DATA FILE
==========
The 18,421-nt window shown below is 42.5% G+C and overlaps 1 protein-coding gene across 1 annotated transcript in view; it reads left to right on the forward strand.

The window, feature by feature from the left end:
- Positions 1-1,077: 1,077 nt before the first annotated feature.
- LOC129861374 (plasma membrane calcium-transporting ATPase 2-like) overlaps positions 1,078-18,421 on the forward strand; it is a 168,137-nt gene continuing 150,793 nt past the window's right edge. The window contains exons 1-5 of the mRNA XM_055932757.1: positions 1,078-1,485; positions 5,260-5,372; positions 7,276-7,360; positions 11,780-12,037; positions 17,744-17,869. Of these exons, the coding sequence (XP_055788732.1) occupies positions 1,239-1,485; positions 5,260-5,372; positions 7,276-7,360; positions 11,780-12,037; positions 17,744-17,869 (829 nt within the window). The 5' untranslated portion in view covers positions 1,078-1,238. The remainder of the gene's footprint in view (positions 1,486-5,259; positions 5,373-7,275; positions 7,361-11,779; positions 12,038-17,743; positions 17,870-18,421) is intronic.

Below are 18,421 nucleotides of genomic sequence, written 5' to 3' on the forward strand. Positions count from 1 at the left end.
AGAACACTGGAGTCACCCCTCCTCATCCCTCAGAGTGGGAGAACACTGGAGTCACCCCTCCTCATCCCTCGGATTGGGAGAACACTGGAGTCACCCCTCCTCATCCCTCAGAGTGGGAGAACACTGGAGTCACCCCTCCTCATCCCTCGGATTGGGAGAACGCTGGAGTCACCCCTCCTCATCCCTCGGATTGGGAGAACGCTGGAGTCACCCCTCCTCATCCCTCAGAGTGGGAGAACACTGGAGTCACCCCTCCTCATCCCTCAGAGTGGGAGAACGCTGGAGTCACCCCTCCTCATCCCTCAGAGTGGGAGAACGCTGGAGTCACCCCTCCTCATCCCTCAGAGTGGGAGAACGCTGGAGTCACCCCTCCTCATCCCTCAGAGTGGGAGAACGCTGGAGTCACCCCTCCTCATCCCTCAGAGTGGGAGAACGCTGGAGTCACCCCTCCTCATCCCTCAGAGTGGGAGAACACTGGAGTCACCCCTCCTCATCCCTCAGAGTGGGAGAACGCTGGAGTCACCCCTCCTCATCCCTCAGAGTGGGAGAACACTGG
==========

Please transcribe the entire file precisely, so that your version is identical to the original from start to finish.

The 18,421-nt window shown below is 42.5% G+C and overlaps 1 protein-coding gene across 1 annotated transcript in view; it reads left to right on the forward strand.

The window, feature by feature from the left end:
- Positions 1-1,077: 1,077 nt before the first annotated feature.
- LOC129861374 (plasma membrane calcium-transporting ATPase 2-like) overlaps positions 1,078-18,421 on the forward strand; it is a 168,137-nt gene continuing 150,793 nt past the window's right edge. The window contains exons 1-5 of the mRNA XM_055932757.1: positions 1,078-1,485; positions 5,260-5,372; positions 7,276-7,360; positions 11,780-12,037; positions 17,744-17,869. Of these exons, the coding sequence (XP_055788732.1) occupies positions 1,239-1,485; positions 5,260-5,372; positions 7,276-7,360; positions 11,780-12,037; positions 17,744-17,869 (829 nt within the window). The 5' untranslated portion in view covers positions 1,078-1,238. The remainder of the gene's footprint in view (positions 1,486-5,259; positions 5,373-7,275; positions 7,361-11,779; positions 12,038-17,743; positions 17,870-18,421) is intronic.

Below are 18,421 nucleotides of genomic sequence, written 5' to 3' on the forward strand. Positions count from 1 at the left end.
AGAACACTGGAGTCACCCCTCCTCATCCCTCAGAGTGGGAGAACACTGGAGTCACCCCTCCTCATCCCTCGGATTGGGAGAACACTGGAGTCACCCCTCCTCATCCCTCAGAGTGGGAGAACACTGGAGTCACCCCTCCTCATCCCTCGGATTGGGAGAACGCTGGAGTCACCCCTCCTCATCCCTCGGATTGGGAGAACGCTGGAGTCACCCCTCCTCATCCCTCAGAGTGGGAGAACACTGGAGTCACCCCTCCTCATCCCTCAGAGTGGGAGAACGCTGGAGTCACCCCTCCTCATCCCTCAGAGTGGGAGAACGCTGGAGTCACCCCTCCTCATCCCTCAGAGTGGGAGAACGCTGGAGTCACCCCTCCTCATCCCTCAGAGTGGGAGAACGCTGGAGTCACCCCTCCTCATCCCTCAGAGTGGGAGAACGCTGGAGTCACCCCTCCTCATCCCTCAGAGTGGGAGAACACTGGAGTCACCCCTCCTCATCCCTCAGAGTGGGAGAACGCTGGAGTCACCCCTCCTCATCCCTCAGAGTGGGAGAACACTGG